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Presentation Type

Oral Presentation

Subjects

Asian Americans -- Social conditions, Asian Americans -- Public opinion, Race discrimination -- United States, Stereotypes (Social psychology), Discrimination in employment

Department

Psychology

Advisor

Benjamin Alberts

Student Level

Undergraduate

Abstract

Interpersonal discrimination associated with negative stereotypes among Asian Americans in the workplace explored through an experimental field study from the perspective of observers

and managers. Stereotypes such as Asian American’s are perceived submissive and lack communication skills are challenged in this study by a sales team comprised of Southeast and East Asian American sales associates with an objective to meet a set number of sales led by non-Asian managers who were primed to learn one of two scripts to encourage and enhance employee and customer experience. Managers intervening employee practices indicates lack of confidence in the individual and will be monitored by coders, covariates, observers, naïve observers trained to perform standardized customer behavior who will then report and rate interactions between management and associates based on behavior and word count scores. Experiences between managers and associates differed in script conditions revealing that managers showed signs of discrimination verbally and non-verbally when lacking confidence in Southeast and East Asian associates. The findings suggest discrimination being present in subtle forms towards Asian American employees in the workplace and may contribute to the stereotype in which Asian American’s are perceived as unfit in leadership roles.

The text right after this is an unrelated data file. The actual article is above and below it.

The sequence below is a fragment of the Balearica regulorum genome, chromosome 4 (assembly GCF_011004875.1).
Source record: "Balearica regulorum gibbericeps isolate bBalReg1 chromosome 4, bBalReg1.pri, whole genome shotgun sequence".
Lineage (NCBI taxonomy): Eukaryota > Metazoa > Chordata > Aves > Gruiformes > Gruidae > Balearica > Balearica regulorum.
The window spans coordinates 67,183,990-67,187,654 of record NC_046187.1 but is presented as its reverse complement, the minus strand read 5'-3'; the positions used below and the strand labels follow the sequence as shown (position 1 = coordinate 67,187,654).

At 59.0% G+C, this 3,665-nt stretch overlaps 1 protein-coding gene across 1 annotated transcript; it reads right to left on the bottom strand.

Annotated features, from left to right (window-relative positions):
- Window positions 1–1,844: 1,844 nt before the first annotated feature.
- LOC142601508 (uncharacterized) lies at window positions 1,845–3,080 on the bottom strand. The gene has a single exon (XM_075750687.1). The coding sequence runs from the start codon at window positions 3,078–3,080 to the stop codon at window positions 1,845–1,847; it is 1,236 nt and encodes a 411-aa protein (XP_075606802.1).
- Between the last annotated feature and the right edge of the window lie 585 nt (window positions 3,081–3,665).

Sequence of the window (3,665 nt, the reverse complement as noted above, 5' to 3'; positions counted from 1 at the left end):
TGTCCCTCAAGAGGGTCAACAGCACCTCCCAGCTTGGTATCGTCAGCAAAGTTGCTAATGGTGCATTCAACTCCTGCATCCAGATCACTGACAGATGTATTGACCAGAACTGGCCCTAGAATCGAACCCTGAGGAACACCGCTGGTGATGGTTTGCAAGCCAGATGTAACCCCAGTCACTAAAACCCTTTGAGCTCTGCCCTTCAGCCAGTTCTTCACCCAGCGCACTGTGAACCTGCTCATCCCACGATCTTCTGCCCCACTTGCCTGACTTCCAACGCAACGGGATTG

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Persistent Identifier

https://archives.pdx.edu/ds/psu/35439

Symposium_Transcript_Alex.pdf (81 kB)
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An Experimental Field Study on Interpersonal Discrimination and the Asian American Experience in the Workplace

Interpersonal discrimination associated with negative stereotypes among Asian Americans in the workplace explored through an experimental field study from the perspective of observers

and managers. Stereotypes such as Asian American’s are perceived submissive and lack communication skills are challenged in this study by a sales team comprised of Southeast and East Asian American sales associates with an objective to meet a set number of sales led by non-Asian managers who were primed to learn one of two scripts to encourage and enhance employee and customer experience. Managers intervening employee practices indicates lack of confidence in the individual and will be monitored by coders, covariates, observers, naïve observers trained to perform standardized customer behavior who will then report and rate interactions between management and associates based on behavior and word count scores. Experiences between managers and associates differed in script conditions revealing that managers showed signs of discrimination verbally and non-verbally when lacking confidence in Southeast and East Asian associates. The findings suggest discrimination being present in subtle forms towards Asian American employees in the workplace and may contribute to the stereotype in which Asian American’s are perceived as unfit in leadership roles.

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